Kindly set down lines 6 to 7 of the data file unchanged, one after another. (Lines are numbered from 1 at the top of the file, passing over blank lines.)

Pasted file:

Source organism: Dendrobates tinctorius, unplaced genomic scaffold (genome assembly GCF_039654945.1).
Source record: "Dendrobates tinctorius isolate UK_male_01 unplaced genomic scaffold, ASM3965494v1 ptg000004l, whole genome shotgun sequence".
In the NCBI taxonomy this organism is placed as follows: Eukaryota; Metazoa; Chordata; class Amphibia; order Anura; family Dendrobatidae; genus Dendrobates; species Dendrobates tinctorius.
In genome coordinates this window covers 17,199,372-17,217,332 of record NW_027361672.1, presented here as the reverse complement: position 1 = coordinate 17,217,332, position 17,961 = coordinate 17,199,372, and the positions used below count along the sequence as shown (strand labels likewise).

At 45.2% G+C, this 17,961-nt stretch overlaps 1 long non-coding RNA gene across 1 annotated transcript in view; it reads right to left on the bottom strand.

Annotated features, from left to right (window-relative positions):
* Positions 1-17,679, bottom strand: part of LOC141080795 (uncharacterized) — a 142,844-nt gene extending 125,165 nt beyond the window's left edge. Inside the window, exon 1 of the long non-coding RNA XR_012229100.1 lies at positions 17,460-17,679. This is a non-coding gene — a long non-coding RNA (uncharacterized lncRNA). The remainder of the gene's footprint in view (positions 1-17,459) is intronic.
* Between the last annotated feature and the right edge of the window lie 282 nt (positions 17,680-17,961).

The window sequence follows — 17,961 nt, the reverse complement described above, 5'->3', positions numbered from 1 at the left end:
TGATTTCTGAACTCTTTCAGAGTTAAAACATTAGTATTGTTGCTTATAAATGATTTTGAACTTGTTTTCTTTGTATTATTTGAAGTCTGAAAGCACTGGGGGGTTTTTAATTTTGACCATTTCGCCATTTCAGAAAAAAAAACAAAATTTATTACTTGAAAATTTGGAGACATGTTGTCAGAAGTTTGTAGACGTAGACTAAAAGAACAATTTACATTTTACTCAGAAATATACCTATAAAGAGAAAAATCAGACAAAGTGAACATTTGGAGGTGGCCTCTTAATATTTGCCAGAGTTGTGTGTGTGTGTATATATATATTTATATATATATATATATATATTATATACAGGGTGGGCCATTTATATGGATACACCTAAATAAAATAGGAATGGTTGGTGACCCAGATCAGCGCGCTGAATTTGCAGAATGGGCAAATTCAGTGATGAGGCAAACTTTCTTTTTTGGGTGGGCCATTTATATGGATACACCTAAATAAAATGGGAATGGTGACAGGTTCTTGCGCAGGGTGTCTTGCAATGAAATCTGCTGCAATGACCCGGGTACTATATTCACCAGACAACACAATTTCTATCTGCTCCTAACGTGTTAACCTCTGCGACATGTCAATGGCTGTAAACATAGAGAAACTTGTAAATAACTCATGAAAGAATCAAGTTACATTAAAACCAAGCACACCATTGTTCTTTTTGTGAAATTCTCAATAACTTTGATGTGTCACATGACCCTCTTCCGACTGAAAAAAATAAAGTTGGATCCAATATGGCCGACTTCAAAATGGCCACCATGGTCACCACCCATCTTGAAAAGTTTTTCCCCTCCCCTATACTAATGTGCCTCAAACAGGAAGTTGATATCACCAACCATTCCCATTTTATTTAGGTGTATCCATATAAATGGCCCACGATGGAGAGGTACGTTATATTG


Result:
Annotated features, from left to right (window-relative positions):
* Positions 1-17,679, bottom strand: part of LOC141080795 (uncharacterized) — a 142,844-nt gene extending 125,165 nt beyond the window's left edge. Inside the window, exon 1 of the long non-coding RNA XR_012229100.1 lies at positions 17,460-17,679. This is a non-coding gene — a long non-coding RNA (uncharacterized lncRNA). The remainder of the gene's footprint in view (positions 1-17,459) is intronic.